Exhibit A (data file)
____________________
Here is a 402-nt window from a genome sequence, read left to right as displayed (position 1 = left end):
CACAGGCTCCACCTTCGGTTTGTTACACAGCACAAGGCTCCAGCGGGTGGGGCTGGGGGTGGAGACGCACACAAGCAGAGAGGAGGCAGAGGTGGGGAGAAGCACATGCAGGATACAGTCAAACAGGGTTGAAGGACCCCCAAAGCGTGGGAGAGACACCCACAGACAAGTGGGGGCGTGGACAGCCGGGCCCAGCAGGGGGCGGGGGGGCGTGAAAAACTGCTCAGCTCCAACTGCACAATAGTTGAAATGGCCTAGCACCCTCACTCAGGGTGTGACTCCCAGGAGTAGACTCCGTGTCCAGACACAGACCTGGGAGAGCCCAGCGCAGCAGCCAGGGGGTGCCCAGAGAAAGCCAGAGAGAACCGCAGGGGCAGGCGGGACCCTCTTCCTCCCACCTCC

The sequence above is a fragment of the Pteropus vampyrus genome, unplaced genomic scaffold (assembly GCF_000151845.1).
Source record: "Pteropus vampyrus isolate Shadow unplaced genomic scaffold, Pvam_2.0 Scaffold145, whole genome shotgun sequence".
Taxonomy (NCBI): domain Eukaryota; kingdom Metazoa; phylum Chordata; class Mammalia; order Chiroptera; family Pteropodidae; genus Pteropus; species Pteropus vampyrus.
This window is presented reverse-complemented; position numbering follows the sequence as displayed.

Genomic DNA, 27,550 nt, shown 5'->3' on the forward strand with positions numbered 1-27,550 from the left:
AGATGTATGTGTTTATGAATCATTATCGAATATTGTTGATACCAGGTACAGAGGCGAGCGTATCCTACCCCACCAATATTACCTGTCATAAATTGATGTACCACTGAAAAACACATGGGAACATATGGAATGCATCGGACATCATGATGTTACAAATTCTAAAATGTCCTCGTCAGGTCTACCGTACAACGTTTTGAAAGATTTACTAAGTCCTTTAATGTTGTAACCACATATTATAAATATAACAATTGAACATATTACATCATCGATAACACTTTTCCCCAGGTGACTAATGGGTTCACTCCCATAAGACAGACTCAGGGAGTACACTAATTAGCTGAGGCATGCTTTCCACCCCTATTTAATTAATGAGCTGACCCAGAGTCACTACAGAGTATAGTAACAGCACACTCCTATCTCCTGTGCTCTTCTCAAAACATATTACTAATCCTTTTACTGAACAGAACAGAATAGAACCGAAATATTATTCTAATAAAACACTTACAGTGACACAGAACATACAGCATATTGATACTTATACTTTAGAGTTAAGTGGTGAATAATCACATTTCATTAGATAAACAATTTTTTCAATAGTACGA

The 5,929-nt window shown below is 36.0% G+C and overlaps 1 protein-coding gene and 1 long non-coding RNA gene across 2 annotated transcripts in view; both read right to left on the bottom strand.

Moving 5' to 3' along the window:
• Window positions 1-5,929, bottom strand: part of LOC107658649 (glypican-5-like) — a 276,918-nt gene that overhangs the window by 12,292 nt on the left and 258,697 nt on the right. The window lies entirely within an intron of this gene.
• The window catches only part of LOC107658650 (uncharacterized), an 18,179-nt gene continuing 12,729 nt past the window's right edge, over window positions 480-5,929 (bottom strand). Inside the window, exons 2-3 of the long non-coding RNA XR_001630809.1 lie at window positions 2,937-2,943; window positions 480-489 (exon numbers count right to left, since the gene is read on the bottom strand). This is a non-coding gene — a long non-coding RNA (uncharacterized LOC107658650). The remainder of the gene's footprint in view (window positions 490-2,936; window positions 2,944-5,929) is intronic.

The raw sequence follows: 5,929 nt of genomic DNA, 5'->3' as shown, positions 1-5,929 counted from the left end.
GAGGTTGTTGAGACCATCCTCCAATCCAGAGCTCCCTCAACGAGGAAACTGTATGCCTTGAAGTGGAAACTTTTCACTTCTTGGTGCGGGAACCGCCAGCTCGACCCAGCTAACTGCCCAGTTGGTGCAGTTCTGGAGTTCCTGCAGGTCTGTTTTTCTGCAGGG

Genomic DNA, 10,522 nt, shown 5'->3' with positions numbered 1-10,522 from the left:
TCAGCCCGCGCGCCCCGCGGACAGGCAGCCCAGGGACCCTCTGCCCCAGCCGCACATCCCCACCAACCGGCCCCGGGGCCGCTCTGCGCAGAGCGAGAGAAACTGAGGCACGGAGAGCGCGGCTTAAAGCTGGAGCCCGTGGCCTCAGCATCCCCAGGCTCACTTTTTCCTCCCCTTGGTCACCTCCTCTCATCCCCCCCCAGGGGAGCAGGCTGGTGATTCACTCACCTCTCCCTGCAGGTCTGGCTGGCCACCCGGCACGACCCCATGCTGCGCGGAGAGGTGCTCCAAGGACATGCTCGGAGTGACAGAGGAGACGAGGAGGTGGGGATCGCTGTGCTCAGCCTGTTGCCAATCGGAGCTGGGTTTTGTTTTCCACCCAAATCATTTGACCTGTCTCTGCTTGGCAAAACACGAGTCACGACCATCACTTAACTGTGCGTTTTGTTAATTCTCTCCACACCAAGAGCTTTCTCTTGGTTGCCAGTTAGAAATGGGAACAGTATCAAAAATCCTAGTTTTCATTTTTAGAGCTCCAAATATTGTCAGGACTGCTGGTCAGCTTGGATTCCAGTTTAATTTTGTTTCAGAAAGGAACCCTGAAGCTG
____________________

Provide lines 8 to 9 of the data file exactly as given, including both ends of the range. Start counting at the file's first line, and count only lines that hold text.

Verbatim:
AGATGTATGTGTTTATGAATCATTATCGAATATTGTTGATACCAGGTACAGAGGCGAGCGTATCCTACCCCACCAATATTACCTGTCATAAATTGATGTACCACTGAAAAACACATGGGAACATATGGAATGCATCGGACATCATGATGTTACAAATTCTAAAATGTCCTCGTCAGGTCTACCGTACAACGTTTTGAAAGATTTACTAAGTCCTTTAATGTTGTAACCACATATTATAAATATAACAATTGAACATATTACATCATCGATAACACTTTTCCCCAGGTGACTAATGGGTTCACTCCCATAAGACAGACTCAGGGAGTACACTAATTAGCTGAGGCATGCTTTCCACCCCTATTTAATTAATGAGCTGACCCAGAGTCACTACAGAGTATAGTAACAGCACACTCCTATCTCCTGTGCTCTTCTCAAAACATATTACTAATCCTTTTACTGAACAGAACAGAATAGAACCGAAATATTATTCTAATAAAACACTTACAGTGACACAGAACATACAGCATATTGATACTTATACTTTAGAGTTAAGTGGTGAATAATCACATTTCATTAGATAAACAATTTTTTCAATAGTACGA

The 5,929-nt window shown below is 36.0% G+C and overlaps 1 protein-coding gene and 1 long non-coding RNA gene across 2 annotated transcripts in view; both read right to left on the bottom strand.